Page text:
2024 Honda Civic Type R Review & Test Drive

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Filed under Automotive, Honda, Test Drives

I can remember when I was in high school, and I wanted a Honda Civic for my first car, but my parents had other plans. I was enamored by what Honda offered, even in the base version of the Honda Civic, which was the DX manual transmission trim at the time. As years passed by after high school and maturity got the best of me, I was captivated even more by Honda’s offerings of the new Civic Si for the 1999 model year and could not wait to see a Type R Civic make it to our shores – inevitably, one year in the future. That time finally came, but because of how my age is set up, I unfortunately, missed the boat for having that desire burning to want the Civic Type R that we got in 2017, mostly because of the styling – so I purchased a Ford Focus RS instead.

Now, we’re into the 11th generation of the Honda Civic, where a new Type R has been birthed, and it seems mature enough for those my age to want one, just to play with and fit into a younger crowd. For me, the playing will just be in the confines of getting a new 2024 Civic Type R for a weekly review, and what a review it is because I rather like this Type R!

Performance and Driving Character

The new Honda Civic was already a winner in my book for most of its trim levels, but the Type R brings a whole new level of performance that feels more substantial than what is printed on paper. The print says we have a 2.0-liter turbocharged 4-cylinder engine with 315 horsepower and 310 lb-ft of torque mated exclusively with one of the sweetest 6-speed manual transmissions around. Not only does Honda know how to do a manual transmission, but the integration of the Civic Type R’s updated turbocharged 4-cylinder engine, adaptive suspension dampers, a limited-slip differential, Brembo brakes, and bright red hip-hugging seats up front make this the best front-wheel-drive vehicle for enthusiasts around. Yes, I just said that. Of course, you must make an exception for the Civic Type R’s close cousin, the new Acura Integra Type S that I reviewed a few months back, as they both utilize a similar platform and drivetrain.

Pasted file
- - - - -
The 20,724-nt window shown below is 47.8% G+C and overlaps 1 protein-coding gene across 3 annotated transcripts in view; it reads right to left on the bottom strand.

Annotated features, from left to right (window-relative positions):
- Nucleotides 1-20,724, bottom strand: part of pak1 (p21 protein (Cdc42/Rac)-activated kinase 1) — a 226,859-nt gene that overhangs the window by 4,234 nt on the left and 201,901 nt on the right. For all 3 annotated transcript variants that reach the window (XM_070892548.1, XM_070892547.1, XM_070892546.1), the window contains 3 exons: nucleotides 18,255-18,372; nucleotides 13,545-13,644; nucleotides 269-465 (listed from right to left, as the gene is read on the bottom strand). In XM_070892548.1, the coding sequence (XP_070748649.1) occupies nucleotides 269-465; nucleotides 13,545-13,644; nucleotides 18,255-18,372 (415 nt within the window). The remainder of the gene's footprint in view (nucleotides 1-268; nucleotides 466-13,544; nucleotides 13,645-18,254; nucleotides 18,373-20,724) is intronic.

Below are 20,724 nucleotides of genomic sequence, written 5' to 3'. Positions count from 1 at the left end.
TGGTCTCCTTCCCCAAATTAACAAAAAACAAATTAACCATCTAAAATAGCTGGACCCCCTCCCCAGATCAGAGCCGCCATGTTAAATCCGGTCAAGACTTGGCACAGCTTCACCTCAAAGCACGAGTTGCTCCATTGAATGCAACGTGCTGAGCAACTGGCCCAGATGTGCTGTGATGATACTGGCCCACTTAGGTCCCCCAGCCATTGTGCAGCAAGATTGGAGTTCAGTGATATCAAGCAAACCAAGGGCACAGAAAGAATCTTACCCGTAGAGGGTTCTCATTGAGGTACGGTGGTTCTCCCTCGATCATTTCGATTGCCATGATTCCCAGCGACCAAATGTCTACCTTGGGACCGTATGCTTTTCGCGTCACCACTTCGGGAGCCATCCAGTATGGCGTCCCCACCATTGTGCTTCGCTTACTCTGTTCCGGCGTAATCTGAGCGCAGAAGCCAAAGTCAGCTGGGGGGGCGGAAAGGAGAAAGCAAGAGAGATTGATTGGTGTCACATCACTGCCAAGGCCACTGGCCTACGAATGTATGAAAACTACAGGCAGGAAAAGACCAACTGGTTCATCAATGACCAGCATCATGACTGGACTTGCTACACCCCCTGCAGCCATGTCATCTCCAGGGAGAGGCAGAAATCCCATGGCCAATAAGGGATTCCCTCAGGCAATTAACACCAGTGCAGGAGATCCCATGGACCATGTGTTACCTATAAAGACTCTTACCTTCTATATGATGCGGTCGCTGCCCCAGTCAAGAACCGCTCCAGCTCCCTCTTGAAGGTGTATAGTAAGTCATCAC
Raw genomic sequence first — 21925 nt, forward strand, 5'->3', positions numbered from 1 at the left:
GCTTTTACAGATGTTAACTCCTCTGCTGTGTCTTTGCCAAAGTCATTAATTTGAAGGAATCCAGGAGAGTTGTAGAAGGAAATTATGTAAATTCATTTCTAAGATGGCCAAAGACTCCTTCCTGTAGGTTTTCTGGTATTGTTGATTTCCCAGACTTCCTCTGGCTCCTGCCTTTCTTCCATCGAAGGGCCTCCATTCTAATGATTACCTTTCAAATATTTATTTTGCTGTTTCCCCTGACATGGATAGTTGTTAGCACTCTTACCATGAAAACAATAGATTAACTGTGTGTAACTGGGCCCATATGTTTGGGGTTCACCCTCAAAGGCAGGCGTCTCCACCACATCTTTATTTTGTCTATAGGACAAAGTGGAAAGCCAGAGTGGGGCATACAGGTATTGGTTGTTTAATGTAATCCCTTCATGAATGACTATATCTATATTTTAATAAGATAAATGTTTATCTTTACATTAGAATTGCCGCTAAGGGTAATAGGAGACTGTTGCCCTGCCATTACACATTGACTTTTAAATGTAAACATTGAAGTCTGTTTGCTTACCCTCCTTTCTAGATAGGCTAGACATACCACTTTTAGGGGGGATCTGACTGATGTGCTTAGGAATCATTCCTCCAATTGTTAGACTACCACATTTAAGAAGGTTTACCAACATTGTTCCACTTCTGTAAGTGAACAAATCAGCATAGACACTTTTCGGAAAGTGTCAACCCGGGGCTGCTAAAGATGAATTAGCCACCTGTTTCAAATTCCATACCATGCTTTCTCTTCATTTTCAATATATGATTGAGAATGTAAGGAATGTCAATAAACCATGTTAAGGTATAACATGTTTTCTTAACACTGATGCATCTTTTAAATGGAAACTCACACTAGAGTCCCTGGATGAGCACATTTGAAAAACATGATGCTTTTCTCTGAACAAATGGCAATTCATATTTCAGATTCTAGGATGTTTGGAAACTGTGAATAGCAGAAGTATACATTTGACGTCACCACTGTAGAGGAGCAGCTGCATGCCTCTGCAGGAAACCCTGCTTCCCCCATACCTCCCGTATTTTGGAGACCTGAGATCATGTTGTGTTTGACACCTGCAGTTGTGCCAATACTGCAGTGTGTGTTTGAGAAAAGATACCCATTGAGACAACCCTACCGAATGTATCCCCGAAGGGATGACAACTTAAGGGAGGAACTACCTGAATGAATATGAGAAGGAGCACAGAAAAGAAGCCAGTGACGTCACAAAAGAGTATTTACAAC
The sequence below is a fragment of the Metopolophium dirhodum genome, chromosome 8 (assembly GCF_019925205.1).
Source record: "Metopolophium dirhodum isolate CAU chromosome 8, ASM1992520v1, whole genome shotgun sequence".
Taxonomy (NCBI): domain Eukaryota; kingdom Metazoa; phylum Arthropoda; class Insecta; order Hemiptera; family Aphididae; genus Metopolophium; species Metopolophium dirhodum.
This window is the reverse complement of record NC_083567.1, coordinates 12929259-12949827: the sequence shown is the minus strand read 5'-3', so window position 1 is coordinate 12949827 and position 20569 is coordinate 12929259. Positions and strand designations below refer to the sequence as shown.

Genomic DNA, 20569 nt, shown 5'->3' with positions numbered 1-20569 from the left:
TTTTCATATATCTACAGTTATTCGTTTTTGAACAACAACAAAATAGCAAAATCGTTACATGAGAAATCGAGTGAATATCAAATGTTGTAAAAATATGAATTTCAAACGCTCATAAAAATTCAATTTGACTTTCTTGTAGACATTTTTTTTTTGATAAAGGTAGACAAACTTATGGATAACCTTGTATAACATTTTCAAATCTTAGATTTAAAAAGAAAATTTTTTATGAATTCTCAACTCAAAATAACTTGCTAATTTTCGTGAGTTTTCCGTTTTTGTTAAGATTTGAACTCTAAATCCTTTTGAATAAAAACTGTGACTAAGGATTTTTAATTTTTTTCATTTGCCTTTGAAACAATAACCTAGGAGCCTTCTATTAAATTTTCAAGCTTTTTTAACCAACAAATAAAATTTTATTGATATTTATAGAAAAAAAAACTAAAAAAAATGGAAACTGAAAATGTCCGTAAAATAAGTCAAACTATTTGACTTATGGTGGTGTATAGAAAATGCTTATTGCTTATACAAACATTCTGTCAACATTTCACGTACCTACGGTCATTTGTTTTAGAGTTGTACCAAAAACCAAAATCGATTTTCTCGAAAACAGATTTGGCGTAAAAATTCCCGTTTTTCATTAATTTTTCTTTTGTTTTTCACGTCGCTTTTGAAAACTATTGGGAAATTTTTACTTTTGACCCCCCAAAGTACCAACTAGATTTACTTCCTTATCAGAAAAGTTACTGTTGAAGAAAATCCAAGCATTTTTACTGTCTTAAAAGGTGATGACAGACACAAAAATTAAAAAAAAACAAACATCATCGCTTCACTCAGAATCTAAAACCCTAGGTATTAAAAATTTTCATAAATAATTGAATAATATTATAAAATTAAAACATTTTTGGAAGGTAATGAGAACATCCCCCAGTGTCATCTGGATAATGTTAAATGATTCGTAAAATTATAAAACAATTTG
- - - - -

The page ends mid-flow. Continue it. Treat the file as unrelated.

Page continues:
The new Civic Type R is a front-wheel-drive marvel. The engine has a progressive power band where it essentially explodes in the upper rev range, much like how Honda’s old VTEC engines used to do upon their camshaft timing switchover when you rev it to the sky. The front wheels tend to break traction as the digital rpm needle sweeps towards its 7,000 rpm redline in first and second gear. Moreover, first gear is almost a front-wheel burnout gear, as the front tires can’t hang on to the surge of power. There’s minimal torque steer but you must pay attention as the Type R will start to drift left to right upon hard acceleration.

In a way, the Civic Type R feels like it is on rails as the suspension remains tight even in the Comfort drive mode, with the dampers set at their softest setting. The Sport drive mode is a nice medium for steering effort, throttle positioning, and the damper setting. However, the +R drive mode is a bit too aggressive for the damper setting, as it feels like you’ll shatter your teeth from the bouncing body of the Civic, which has a rather rigid chassis. I even think that the dampers in the +R mode are too aggressive for the track, which I imagine the Civic Type R feels at home on. I appreciate that the drive modes are retained from their previous setting upon startup of the Civic Type R.